Saturday, June 28, 2008
Meet "My" Vincent
"One and the same person may furnish motifs for very divergent portraits." -Vincent to his sister Wil, June 1888
Dealing with a historical character in a fictional way--whether in writing, film, or other medium--presents a big challenge. How to stay true to that person, how to give that person a believable voice. Van Gogh makes for a particular challenge: he's famous, but most famous for certain things (cutting off part of his ear). How to introduce this 'famous' person in a new way? I did not want to succumb to cliché, and I did not want his illness to be the center of the story, even though by necessity it's a large part of it. Lonely, tormented, grouchy, crazy Vincent--that's been done before. I wanted to share with readers--just like I try to share with my students in class--the Vincent I've gotten to know, who may be lonely, may be ill, but just like anybody, has other sides too.
Above my desk I have prints of two of Vincent's self-portraits, and each pertains to the Vincent I wanted to write about in "The Sunflowers." One dates from Feb 1888, just before he left Paris for Arles, one of two that presents him as a working artist. The popular image may be a crazy Vincent slapping paint on canvas in fits of delirium, but the truth couldn't be further from that. He was a diligent, dedicated artist, mostly self-taught, who never stopped trying new things, even to the end. He had a tremendous knowledge of art history and drew on those influences (Rembrandt and Japanese prints were favorites), and again contrary to myth, engaged frequently with other artists of his generation and counted them as friends (Toulouse-Lautrec, Bernard, Pissarro, Gauguin to name a few). Vincent's innovations in art have often been overshadowed by his illness--indeed, some of his innovations *explained by* his illness, when they should be attributed to his talent and willingness to take risks. "Starry Night" doesn't look the way it does because he was "crazy." It looks the way it does because of him *as artist.*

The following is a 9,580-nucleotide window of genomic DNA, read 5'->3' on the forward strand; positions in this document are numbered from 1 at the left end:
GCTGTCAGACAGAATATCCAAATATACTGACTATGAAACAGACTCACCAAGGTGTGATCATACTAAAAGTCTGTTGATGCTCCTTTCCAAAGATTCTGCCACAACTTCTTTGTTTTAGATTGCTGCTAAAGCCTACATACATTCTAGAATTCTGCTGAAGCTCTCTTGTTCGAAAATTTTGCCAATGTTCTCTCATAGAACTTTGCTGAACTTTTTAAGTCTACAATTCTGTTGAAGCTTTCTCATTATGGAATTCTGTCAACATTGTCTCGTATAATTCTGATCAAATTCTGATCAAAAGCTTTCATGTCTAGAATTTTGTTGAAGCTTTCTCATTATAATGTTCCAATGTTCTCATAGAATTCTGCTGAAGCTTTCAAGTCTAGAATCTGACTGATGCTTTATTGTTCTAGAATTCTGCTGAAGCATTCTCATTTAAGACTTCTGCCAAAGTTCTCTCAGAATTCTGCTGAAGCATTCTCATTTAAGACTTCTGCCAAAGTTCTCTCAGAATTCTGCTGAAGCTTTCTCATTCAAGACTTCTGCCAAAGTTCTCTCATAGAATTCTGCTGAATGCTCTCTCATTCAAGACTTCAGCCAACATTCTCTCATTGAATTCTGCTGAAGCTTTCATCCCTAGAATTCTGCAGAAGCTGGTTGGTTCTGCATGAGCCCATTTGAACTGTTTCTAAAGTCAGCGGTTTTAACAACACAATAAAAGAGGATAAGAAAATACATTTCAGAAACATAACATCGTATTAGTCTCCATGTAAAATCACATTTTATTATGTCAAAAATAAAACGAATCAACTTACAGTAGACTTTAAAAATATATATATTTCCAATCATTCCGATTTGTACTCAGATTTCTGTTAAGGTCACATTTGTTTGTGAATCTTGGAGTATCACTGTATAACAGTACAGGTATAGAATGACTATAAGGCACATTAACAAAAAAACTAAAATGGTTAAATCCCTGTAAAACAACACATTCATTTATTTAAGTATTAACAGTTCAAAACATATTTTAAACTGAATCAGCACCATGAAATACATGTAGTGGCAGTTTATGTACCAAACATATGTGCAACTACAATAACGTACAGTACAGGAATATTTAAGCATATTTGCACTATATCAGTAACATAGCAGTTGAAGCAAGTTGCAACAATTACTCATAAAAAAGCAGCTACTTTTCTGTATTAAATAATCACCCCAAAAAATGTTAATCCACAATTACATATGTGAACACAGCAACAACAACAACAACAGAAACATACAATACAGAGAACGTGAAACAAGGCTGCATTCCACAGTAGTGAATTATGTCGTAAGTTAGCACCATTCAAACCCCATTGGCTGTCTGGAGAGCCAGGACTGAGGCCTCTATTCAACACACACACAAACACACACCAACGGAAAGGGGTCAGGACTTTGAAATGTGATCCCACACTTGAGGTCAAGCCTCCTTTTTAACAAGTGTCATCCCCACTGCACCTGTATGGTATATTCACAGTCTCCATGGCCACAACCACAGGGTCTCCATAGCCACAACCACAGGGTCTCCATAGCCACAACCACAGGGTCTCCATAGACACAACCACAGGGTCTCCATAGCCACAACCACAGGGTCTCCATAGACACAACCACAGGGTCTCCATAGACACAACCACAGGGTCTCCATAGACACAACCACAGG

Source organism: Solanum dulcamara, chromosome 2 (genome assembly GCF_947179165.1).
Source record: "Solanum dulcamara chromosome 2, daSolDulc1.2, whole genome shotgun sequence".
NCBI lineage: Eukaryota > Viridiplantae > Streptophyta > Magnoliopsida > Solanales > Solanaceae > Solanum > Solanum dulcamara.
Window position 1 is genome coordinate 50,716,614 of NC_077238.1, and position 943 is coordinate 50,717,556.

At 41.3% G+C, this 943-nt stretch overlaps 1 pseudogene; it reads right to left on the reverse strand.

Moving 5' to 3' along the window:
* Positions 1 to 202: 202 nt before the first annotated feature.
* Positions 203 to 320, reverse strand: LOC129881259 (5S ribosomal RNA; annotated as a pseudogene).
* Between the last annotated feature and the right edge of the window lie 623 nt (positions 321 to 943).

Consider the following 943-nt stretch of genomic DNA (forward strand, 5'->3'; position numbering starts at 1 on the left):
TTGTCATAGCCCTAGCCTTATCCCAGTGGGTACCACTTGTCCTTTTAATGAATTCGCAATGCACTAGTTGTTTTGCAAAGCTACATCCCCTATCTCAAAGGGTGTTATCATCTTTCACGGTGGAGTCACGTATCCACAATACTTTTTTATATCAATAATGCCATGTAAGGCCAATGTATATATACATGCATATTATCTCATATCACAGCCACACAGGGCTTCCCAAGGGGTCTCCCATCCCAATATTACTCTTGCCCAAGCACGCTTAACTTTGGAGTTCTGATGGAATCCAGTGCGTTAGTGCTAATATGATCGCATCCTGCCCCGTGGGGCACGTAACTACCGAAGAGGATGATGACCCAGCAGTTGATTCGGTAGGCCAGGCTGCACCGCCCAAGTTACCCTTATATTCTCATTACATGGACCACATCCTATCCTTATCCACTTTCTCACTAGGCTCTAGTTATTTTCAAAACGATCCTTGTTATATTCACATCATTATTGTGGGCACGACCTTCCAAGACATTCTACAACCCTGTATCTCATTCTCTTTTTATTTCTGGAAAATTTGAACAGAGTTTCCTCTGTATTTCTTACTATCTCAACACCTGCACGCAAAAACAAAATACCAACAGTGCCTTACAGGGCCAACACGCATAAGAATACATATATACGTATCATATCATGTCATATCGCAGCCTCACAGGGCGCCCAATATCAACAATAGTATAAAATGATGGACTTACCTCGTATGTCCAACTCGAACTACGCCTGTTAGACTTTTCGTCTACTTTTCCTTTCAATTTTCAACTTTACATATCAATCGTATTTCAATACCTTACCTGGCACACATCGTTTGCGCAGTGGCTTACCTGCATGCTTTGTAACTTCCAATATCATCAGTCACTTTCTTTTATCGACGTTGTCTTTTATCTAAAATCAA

The other dates from autumn 1886, about 5 or 6 months after Vincent arrived in Paris, when he's still using a darker Dutch color palette. This is my favorite of the self-portraits: there's something about the eyes, an expressiveness, even a vulnerability, that draws me in. (Hence my disappointment when it was not on view at the Gemeentemuseum Den Haag...) That's another point I wanted to explore: too often the illness obscures the man in the popular imagination of van Gogh. He has fallen into cliché. But people might be surprised to find the Vincent revealed in his letters: the one who proclaims, when madly in love with a woman, "I feel energy, new wholesome energy in me, as anyone experiences who truly loves." The one who writes to Theo how he's made a "nest" for Sien Hoornik, his live-in partner, "so that she can feel I have thought of her when she comes into a house with flowers in front of the window where she will sit." By the time Vincent went to Arles, he'd more or less given up on the idea of love, but when he was younger, his romantic dreams are strong. And it's not just about love: Vincent has this reputation of being surly, but he was optimistic more than pessimistic, even about his illness, and he possessed a idealistic view of the world. Even at his most melancholy in his letters, he looks for things to bolster him, his art if nothing else. There were periods in his life where he was quite happy, Feb-Nov 1888 being one of them, when he began to feel settled in Arles and ever more confident in his work. I didn't want a gloomy Vincent stalking the pages of my story when he was not perpetually gloomy, and I didn't want to focus on the dark and dreary. I wanted some sunshine in the story too -- not for nothing did Vincent paint those explosively sunshiny Sunflowers in August 1888. Sunflowers have the lovely quality of turning to follow the sun (the Greeks had a myth about that, which I'll share sometime), even when it is cloudy. So did Vincent.